“From this, dear brothers, there derives a practical criterion of discernment for Christian life: When a person or a community, limits itself to its own way of thinking and acting, it is a sign that it has distanced itself from the Holy Spirit. The path of Christians and of the particular Churches must always confront itself with the path of the one and catholic Church, and harmonize with it. This does not mean that the unity created by the Holy Spirit is a kind of homogenization. On the contrary, that is rather the model of Babel, that is, the imposition of a culture of unity that we could call “technological.” The Bible, in fact, tells us (cf. Genesis 11:1-9) that in Babel everyone spoke the same language. At Pentecost, however, the Apostles speak different languages in such a way that everyone understands the message in his own tongue. The unity of the Spirit is manifested in the plurality of understanding. The Church is one and multiple by her nature, destined as she is to live among all nations, all peoples, and in the most diverse social contexts. She responds to her vocation to be a sign and instrument of unity of the human race (cf. “Lumen Gentium,” 1) only if she remains free from every state and every particular culture. Always and in every place the Church must truly be catholic and universal, the house of all in which each one can find a place.”

  9. driver8 says:

    Of course it was more or less the judgment of the Righter Trial – a view that has been criticized by the Inter-Anglican Theological and Doctrinal Commission (IATDC) several times in the last decade. Of course for much of that time Bishop Wright was himself a member of the Doctrinal Commission.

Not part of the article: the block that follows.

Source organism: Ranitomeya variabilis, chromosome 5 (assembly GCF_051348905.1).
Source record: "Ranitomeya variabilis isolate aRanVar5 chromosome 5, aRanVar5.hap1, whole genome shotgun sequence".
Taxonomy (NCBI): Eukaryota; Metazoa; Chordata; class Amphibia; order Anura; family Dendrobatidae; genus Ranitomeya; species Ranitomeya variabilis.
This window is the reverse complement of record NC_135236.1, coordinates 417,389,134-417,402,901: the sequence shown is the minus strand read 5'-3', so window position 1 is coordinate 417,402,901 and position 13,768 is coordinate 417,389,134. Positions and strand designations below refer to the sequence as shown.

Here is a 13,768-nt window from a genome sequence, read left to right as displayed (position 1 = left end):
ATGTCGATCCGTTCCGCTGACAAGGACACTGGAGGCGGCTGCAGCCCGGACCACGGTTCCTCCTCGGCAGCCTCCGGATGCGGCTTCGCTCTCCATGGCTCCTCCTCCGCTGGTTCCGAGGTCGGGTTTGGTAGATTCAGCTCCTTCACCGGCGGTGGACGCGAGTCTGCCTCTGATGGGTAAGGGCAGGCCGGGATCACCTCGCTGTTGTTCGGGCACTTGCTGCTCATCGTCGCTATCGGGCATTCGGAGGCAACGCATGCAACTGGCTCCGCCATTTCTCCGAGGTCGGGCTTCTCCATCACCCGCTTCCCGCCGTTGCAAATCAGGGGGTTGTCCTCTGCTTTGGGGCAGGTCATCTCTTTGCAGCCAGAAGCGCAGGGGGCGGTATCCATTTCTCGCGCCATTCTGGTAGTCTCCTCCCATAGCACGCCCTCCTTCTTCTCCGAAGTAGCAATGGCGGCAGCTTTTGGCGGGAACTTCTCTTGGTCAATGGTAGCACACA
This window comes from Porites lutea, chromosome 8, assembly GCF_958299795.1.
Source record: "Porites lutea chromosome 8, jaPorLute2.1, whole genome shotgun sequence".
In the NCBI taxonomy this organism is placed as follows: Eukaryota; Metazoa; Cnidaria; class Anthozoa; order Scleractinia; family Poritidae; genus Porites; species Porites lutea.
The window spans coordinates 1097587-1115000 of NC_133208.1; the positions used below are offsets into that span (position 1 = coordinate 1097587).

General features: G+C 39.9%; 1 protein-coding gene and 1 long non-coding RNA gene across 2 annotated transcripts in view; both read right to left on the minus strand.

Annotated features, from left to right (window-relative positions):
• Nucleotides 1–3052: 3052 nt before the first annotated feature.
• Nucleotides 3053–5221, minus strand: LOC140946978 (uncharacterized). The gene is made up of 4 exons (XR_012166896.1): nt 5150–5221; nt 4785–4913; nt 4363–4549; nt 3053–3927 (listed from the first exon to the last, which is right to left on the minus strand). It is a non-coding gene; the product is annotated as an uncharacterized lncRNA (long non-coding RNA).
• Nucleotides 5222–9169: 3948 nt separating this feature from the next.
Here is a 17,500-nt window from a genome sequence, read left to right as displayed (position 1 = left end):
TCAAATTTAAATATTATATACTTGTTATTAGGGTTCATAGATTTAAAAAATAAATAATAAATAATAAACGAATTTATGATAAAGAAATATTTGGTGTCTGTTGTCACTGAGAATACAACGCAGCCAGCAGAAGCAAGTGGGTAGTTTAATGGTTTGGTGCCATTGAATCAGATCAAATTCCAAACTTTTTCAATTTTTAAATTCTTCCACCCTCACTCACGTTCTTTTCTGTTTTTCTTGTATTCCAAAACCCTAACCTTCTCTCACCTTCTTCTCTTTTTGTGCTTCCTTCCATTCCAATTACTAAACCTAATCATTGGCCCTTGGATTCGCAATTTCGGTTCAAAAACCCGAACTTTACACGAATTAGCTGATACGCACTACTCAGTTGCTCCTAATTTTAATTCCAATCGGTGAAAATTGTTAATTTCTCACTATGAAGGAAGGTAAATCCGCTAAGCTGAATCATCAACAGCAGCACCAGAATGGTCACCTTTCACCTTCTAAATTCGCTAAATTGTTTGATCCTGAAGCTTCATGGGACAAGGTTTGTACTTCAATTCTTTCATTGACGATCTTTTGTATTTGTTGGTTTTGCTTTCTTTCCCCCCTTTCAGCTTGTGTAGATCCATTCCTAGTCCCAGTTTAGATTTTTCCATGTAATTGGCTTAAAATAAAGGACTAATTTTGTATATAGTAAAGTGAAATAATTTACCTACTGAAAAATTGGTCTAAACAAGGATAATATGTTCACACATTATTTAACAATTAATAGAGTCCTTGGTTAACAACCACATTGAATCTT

10. Hoskyns says:

    Sorry. Polished rhetoric and presentation, and 95% right is not bad. But he’s wrong on adiaphora. “One of those strict new rules is the complete relaxation of the regulations that would have kept Jews and Gentiles permanently separated.” If that really WERE the definition of adiaphora, then the church would need to embrace polygamy (because refusing to do so keeps Muslim and African cultures permanently separated) and of course gay marriage (because refusing to do so keeps Californians and others permanently separated). The fact is that Paul (in Romans 14 or elsewhere) gives not the slightest hint that food laws or circumcision etc. are “lifted” for Jews in Christ, merely that they are “non-mandatory” for Gentiles in Christ (as indeed they never did apply to Gentiles). In fact, Paul instructs the circumcised (i.e. self-identifying Jews) to live like Jews and not seek to get uncircumcised (in both Galatians 5 and 1 Corinthians 7). So no, I fear on this point NTW perpetuates the exegetical rot.

  11. Pageantmaster Ù† says:

    A well structured and helpful speech from the Anglican point of view with some helpful pointers for ecumenicism, and about the most helpful aid to understanding adiophora I have seen.